GILAS Pilipinas coach Chot Reyes shrugged off the notion that he’s taking it easy as far as handling the national pool's practices is concerned this early in their buildup for the Southeast Asian Basketball Association (Seaba) Championship.
Reyes has been letting his son Josh and fellow assistant coaches Jong Uichico and Jimmy Alapag do plenty of the talking when explaining Dribble-Drive sets and conducting drills to the pool members in practices.
The elder Reyes, though, looked more active on Tuesday night, although he played down the comparison of his activity from other training sessions.
“I don’t believe in hands on, hands off – I’m a coach. I coach as I see fit,” Reyes said after practice. “I take advantage and use my assistants a lot, and that’s all part of the practice plan.”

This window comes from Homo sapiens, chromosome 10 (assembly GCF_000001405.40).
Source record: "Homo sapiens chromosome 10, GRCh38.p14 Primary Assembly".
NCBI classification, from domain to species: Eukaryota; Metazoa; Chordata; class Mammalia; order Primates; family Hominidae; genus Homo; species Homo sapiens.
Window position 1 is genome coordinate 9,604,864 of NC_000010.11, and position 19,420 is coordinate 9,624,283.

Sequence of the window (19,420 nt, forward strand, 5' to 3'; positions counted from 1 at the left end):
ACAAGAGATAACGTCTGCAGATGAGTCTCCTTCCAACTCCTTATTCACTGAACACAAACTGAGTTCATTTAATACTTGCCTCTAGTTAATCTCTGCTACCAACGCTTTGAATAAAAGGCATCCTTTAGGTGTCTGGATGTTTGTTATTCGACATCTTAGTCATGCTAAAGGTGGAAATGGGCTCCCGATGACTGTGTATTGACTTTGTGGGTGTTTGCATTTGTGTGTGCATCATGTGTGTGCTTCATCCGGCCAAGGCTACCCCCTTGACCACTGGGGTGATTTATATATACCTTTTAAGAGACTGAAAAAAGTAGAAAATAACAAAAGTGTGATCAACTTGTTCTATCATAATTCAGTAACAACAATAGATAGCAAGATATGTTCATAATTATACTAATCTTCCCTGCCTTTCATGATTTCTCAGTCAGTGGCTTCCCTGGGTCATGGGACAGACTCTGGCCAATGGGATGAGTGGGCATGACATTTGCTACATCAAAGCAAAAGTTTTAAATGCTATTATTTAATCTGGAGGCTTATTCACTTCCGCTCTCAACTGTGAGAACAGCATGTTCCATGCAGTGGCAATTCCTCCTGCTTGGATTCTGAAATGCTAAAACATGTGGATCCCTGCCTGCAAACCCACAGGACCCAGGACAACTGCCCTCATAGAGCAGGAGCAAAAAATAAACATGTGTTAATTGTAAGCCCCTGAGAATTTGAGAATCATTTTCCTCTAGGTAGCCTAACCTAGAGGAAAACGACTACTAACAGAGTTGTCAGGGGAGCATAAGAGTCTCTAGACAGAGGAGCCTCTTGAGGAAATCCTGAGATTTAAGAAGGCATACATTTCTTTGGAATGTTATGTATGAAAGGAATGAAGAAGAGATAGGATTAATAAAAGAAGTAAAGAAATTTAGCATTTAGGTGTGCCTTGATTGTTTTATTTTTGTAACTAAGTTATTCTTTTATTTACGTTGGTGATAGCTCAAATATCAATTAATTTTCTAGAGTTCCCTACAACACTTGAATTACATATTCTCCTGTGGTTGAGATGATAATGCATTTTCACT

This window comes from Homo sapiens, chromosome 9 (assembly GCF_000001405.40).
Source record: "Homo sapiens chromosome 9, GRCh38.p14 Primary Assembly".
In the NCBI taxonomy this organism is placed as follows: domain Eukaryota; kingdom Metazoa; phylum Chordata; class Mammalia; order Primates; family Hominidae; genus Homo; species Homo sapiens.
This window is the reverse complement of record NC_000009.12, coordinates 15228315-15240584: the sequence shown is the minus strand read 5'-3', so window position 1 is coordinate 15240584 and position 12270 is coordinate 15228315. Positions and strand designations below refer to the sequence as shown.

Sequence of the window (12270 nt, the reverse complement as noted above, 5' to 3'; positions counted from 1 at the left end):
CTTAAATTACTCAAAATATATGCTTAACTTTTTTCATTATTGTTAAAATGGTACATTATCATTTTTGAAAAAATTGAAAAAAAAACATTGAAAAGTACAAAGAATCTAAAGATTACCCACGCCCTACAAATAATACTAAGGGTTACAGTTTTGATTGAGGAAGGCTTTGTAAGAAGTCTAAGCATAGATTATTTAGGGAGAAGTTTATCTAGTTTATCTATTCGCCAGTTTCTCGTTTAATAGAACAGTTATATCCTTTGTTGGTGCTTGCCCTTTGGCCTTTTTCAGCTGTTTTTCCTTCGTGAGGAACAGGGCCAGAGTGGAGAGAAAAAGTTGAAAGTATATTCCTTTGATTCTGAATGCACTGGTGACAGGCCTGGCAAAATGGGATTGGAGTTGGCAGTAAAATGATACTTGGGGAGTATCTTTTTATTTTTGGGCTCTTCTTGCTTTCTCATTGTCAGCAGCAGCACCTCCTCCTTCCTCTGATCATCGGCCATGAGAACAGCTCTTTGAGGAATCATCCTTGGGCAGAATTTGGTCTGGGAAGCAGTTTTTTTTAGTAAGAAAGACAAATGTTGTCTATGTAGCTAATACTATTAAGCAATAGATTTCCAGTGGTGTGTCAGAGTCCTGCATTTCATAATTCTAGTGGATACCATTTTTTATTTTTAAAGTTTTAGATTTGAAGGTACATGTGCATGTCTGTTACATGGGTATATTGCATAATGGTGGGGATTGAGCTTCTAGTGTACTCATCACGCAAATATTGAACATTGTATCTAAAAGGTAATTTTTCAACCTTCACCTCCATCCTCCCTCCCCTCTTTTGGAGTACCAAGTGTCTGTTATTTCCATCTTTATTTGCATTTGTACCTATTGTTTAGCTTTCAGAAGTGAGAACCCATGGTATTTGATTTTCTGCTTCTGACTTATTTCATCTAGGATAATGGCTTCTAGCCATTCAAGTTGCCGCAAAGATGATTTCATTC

“In the end, as coaches, we are all teachers,” the five-time PBA Coach of the Year added.
On Tuesday, Reyes “emphasized the fact that we don’t necessary teach plays, but we teach our players how to play.”
“The focus in today’s practice was understanding how to play with each other, understanding how to take what the defense is giving them,” the eight-time PBA champion coach said.
“That’s why we made sure we had a lot of defensive work today,” he added. “Because that’s the next part of our progression – not only knowing what we want to do, but importantly how to do it, and most importantly how to play with each other.”
Reyes, though, lamented on the relatively slow development in practices owing to injuries, the latest to Calvin Abueva.
“It’s a slow process,” Reyes said. “We’re building things. We had fifteen guys today just like yesterday. The only problem is it’s a different set of guys from yesterday. We like the fact that there is some progress, but it’s still very early days, we’re still very far from the level we want to.”